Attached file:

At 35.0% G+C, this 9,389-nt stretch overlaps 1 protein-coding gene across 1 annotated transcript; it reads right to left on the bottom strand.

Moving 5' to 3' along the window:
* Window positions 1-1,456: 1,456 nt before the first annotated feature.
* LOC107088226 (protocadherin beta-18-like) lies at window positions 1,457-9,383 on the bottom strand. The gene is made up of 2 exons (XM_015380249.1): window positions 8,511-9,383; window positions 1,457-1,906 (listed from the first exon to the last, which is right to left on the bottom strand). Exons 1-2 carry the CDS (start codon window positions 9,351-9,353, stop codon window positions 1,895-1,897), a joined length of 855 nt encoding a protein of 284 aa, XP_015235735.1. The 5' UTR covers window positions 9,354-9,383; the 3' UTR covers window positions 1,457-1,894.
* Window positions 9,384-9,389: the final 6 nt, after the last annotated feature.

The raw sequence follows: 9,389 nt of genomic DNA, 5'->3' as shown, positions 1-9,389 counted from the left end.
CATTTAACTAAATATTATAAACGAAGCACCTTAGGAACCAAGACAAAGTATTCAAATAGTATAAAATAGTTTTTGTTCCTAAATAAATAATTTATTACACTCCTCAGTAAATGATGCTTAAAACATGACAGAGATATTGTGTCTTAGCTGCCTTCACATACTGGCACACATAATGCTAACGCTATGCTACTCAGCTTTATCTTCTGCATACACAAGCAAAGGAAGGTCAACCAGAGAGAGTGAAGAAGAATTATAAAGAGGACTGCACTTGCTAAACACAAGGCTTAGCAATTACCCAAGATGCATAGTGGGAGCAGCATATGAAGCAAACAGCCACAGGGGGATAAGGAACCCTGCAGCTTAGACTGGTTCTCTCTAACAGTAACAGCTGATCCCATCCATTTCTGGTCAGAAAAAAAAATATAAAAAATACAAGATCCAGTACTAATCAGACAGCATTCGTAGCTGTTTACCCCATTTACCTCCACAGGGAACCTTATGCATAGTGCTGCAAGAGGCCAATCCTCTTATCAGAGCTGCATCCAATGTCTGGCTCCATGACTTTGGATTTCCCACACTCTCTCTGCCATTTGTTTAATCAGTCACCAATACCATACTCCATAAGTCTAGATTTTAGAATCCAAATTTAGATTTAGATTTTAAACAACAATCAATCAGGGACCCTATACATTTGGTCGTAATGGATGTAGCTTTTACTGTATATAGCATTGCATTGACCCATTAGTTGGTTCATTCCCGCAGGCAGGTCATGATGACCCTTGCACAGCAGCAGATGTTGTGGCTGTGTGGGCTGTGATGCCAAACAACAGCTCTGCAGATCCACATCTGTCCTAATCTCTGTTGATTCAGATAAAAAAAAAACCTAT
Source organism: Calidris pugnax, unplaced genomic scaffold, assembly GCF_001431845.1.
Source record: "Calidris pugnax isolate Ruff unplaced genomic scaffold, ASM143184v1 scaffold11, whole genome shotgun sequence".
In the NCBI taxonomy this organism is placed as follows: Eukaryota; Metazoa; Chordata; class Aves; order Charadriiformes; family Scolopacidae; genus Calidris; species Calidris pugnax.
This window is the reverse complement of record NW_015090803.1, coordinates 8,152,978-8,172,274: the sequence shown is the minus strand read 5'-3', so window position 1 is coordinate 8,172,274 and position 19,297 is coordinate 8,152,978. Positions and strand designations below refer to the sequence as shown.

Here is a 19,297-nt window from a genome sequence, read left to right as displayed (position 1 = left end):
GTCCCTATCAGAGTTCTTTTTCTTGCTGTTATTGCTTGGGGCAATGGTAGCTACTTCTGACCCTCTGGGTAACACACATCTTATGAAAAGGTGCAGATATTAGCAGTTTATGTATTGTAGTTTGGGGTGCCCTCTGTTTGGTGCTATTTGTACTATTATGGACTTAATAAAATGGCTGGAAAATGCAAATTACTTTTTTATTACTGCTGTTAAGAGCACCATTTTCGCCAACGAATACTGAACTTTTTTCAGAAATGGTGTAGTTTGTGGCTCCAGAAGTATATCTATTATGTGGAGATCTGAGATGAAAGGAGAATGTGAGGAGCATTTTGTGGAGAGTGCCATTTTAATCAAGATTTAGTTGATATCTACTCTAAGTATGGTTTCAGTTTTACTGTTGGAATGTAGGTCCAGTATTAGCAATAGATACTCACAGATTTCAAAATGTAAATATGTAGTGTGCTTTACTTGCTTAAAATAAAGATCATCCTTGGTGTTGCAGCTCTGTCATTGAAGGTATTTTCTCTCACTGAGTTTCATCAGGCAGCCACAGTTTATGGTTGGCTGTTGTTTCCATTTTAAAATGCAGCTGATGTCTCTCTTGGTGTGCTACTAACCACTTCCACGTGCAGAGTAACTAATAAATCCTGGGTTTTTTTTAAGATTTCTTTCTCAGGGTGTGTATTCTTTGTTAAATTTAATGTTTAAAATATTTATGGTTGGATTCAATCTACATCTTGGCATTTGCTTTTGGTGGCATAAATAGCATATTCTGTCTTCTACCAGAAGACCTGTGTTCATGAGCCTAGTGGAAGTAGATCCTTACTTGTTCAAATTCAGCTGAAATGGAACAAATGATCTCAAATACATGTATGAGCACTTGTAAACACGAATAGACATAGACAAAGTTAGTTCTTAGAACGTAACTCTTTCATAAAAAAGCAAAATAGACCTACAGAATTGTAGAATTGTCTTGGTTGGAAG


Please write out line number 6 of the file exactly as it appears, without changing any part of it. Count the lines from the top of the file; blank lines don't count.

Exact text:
The raw sequence follows: 9,389 nt of genomic DNA, 5'->3' as shown, positions 1-9,389 counted from the left end.